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EPHESIANS - Chapter 4 - Verse 26

Verse 26. Be ye angry, and sin not. It has been remarked that the direction here is conformable to the usage of the Pythagoreans, who were bound, when there were any differences among them, to furnish some token of reconciliation before the sun set. Burder, in Ros.Alt, u. neu. Morgenland, in loc. It is implied here,

(1.) that there may be anger without sin; and

(2.) that there is special danger, in all cases where there is anger, that it will be accompanied with sin. Anger is a passion too common to need any description. It is an excitement or agitation of mind, of more or less violence, produced by the reception of a real or supposed injury, and attended commonly with a desire or purpose of revenge. The desire of revenge, however, is not essential to the existence of the passion, though it is probably always attended with a disposition to express displeasure, to chide, rebuke, or punish. Comp. Mr 3:5. To a great extent the sudden excitement on the reception of an injury is involuntary, and consequently innocent. Anger is excited when a horse kicks us; when a serpent hisses; when we dash our foot against a stone; and so when a man raises his hand to strike us. The object or final cause of implanting this passion in the mind of man, is to rouse him to an immediate defence of himself when suddenly attacked, and before his reason would have time to suggest the proper means of defence. It prompts at once to self-protection; and when that is done its proper office ceases. If persevered in, it becomes sinful malignity, or revenge —always wrong. Anger may be excited against a thing as well as a person; as well against an act as a man. We are suddenly excited by a wrong thing without any malignancy against the man; we may wish to rebuke or chide that, without injuring him. Anger is sinful in the following circumstances:

(1.) When it is excited without any sufficient cause—when we are in no danger, and do not need it for a protection. We should be safe without it.

(2.) When it transcends the cause, if any cause really exists. All that is beyond the necessity of immediate self-protection is apart from its design, and is wrong.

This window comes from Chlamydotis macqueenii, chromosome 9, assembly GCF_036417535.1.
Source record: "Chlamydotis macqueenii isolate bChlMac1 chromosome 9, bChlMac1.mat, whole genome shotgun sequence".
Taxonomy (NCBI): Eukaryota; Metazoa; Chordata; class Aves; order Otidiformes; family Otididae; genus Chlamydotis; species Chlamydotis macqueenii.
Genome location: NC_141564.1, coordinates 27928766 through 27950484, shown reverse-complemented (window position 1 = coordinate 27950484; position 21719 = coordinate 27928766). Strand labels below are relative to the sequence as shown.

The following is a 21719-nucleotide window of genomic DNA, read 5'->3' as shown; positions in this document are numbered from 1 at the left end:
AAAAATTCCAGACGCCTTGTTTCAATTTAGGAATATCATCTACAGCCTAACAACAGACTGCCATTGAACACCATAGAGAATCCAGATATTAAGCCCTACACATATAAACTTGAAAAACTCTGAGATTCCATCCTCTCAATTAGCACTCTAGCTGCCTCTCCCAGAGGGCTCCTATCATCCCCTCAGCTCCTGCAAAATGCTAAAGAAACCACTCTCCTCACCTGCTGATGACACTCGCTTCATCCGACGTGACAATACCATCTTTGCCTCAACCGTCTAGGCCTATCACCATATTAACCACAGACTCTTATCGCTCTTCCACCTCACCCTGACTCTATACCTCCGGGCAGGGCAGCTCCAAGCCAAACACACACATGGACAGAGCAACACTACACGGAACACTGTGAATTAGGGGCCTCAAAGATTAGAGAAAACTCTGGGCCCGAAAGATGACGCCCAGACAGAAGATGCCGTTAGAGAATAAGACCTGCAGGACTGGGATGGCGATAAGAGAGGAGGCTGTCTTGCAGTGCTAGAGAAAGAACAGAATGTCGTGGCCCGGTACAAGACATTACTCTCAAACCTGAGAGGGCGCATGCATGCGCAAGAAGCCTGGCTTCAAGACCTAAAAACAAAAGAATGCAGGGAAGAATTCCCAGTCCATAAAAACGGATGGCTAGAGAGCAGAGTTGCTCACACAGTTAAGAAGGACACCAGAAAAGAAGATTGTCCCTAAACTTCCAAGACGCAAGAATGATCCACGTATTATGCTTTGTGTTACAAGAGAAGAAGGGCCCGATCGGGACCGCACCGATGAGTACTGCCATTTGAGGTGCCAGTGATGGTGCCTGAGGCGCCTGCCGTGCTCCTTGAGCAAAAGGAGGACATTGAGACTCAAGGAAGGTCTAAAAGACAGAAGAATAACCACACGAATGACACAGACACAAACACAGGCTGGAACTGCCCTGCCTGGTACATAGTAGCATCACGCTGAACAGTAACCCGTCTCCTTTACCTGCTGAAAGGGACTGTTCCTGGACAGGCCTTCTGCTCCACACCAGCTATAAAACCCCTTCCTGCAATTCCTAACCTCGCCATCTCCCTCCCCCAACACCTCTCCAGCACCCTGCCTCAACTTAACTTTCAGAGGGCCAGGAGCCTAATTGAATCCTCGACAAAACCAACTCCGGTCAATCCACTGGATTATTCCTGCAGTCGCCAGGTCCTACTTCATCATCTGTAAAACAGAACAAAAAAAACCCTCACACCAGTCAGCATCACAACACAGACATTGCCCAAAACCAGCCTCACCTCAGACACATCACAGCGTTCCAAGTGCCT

(3.) When it is against the person rather than the offence. The object is not to injure another; it is to protect ourselves.

(4.) When it is attended with the desire of revenge. That is always wrong, Ro 12:17,19.

(5.) When it is cherished and heightened by reflection. And

(6.) when there is an unforgiving spirit; a determination to exact the utmost satisfaction for the injury which has been done. If men were perfectly holy, that sudden arousing of the mind in danger, or on the reception of an injury, which would serve to prompt us to save ourselves from danger, would exist, and would be an important principle of our nature as it is now, it is violent; excessive; incontrollable; persevered in—and is almost always wrong. If men were holy, this excitement of the mind would obey the first injunctions of reason, and be wholly under its control; as it is now, it seldom obeys reason at all—and is wholly wrong. Moreover, if all men were holy; if there were none disposed to do an injury, it would exist only in the form of a sudden arousing of the mind against immediate danger—which would all be fight. Now, it is excited not only in view of physical dangers, but in view of the wrongs done by others—and hence it terminates on the person, and not the thing, and becomes often wholly evil.

Let not the sun go down. Do not cherish anger. Do not sleep upon it. Do not harbour a purpose of revenge; do not cherish ill-will against another. When the sun sets on a man's anger, he may be sure it is wrong. The meaning of the whole of this verse then is, "If you be angry, which may be the case, and which may be unavoidable, see that the sudden excitement does not become sin. Do not let it overleap its proper bounds; do not cherish it; do not let it remain in your bosom even to the setting of the sun. Though the sun be sinking in the west, let not the passion linger in the bosom, but let his last rays find you always peaceful and calm.

{f} "not the sun" Ec 7:9

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